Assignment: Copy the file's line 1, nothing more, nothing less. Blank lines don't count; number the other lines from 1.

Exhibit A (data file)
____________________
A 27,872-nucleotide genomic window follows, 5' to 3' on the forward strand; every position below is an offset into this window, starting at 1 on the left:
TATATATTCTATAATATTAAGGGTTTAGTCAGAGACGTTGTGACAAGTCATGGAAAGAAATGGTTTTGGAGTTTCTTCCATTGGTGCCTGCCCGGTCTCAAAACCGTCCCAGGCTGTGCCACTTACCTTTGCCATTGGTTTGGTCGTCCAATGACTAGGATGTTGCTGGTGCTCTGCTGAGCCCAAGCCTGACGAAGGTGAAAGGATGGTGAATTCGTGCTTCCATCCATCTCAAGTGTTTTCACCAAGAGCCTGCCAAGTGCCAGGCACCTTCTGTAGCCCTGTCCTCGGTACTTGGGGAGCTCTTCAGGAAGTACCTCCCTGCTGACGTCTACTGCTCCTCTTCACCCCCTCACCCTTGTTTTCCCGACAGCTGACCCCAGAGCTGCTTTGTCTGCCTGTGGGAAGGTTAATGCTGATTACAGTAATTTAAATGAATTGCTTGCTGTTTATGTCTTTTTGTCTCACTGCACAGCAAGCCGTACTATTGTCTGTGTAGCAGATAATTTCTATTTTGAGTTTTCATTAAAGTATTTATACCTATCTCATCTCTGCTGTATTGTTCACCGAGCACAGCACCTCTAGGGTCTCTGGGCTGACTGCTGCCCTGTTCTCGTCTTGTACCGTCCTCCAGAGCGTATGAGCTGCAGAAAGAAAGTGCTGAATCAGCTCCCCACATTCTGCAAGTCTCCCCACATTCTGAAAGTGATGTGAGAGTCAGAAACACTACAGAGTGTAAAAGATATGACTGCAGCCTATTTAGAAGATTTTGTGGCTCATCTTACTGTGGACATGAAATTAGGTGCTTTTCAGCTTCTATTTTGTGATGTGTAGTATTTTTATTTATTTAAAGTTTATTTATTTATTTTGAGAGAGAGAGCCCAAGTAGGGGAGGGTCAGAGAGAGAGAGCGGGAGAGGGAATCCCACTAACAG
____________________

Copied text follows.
A 27,872-nucleotide genomic window follows, 5' to 3' on the forward strand; every position below is an offset into this window, starting at 1 on the left: